speak - talk

speak - talk
Speak and talk have very similar meanings, but there are some differences in the ways in which they are used.
When you mention that someone is using his or her voice to produce words, you usually say that they are speaking.

He hadn't looked at me once when I was speaking.

`So we won't waste any time,' he said, speaking rapidly.

However, if two or more people are having a conversation, you usually say that they are talking. You do not say that they `are speaking'.

The old man was sitting near us as we were talking.

They sat in the kitchen drinking and talking.

used with 'to' and 'with'
If you speak to someone or talk to them, you have a conversation with them.

I saw you speaking to him just now.

I enjoyed talking to Anne.

Some American speakers say speak with or talk with.

When he spoke with his friends, he told them what had happened.

Mr Bush confirmed that he had talked with Mr Gorbachov.

When you make a telephone call, you ask if you can speak to someone. You do not ask if you can `talk to' them.

Hello. Could I speak to Sue, please?

used with 'about'
If you speak about something, you describe it to a group of people, for example in a lecture.

I spoke about my experiences at University.

In conversation, you can refer to the thing someone is discussing as the thing they are talking about.

You know the book I'm talking about.

You can refer in a general way to what someone is saying as what they are talking about.

What are you talking about?

If two or more people are discussing something, you say they are talking about it. You do not say they `are speaking about' it.

The men were talking about some medical problem.

Was it my sister they were talking about?

You say that someone speaks or can speak a foreign language.

They spoke fluent English.

He does not speak English very well.

How many languages can you speak?

You do not say that someone `talks' a foreign language.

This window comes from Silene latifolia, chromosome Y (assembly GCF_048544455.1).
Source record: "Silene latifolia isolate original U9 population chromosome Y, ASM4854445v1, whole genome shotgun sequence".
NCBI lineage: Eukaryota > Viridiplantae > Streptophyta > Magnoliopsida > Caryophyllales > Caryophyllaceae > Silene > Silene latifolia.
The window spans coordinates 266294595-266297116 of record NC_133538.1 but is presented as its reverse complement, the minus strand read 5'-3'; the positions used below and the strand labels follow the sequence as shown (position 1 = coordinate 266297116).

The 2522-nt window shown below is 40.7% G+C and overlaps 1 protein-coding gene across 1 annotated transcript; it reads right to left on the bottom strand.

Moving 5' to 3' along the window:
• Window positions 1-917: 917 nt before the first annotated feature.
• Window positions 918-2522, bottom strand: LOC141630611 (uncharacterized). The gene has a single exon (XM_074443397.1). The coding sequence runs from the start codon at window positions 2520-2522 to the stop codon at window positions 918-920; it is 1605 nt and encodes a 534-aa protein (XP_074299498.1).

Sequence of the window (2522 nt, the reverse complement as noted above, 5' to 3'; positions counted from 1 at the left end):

You do not use `in' when you are talking about someone's ability to speak a foreign language, and you do not use a continuous tense. For example, if someone is able to speak Dutch, you do not say `She speaks in Dutch' or `She is speaking Dutch'.
However, if you hear some people talking, you can say `Those people are speaking in Dutch' or `Those people are talking in Dutch'.

She heard two voices talking in French.

Boshoff and Beukes were now speaking in Afrikaans.

other transitive uses
Speak and talk have some other transitive uses.
You can speak particular words.

He spoke the words firmly and clearly.

You cannot `talk' words.
You can say that someone talks sense or talks nonsense. Similarly, a group of people can talk politics or talk sport.

He was talking sense for once.

Don't talk nonsense.

We used to sit down and talk politics all evening.

You cannot use speak in any of these ways.
reflexive use
You can say that a person is talking to himself or herself.

She seemed to be talking to herself.

You do not say that someone `is speaking to' himself or herself.

Useful english dictionary. 2012.

Look at other dictionaries:

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  • Speak to me — Chanson par Pink Floyd extrait de l’album The Dark Side of the Moon Pays  Royaume Uni Sortie …   Wikipédia en Français

  • Speak to Me — Песня Pink Floyd с альбома «The Dark Side of the Moon» Выпущена Записана июнь 1972 январь 1973 Жанр Musique concrète …   Википедия

  • speak up — speak out / speak up [v] make one’s position known assert, come out with, declare, have one’s say*, insist, let voice be heard*, make oneself heard, make plain, say loud and clear*, sound off*, speak loudly, speak one’s mind*, stand up for;… …   New thesaurus

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  • Speak — Données clés Réalisation Jessica Sharzer Scénario Laurie Halse Anderson (novel) Jessica Sharzer (screenplay) Annie Young Frisbie (screenplay) Acteurs principaux Kristen Stewart Steve Zahn Sortie 2004 …   Wikipédia en Français

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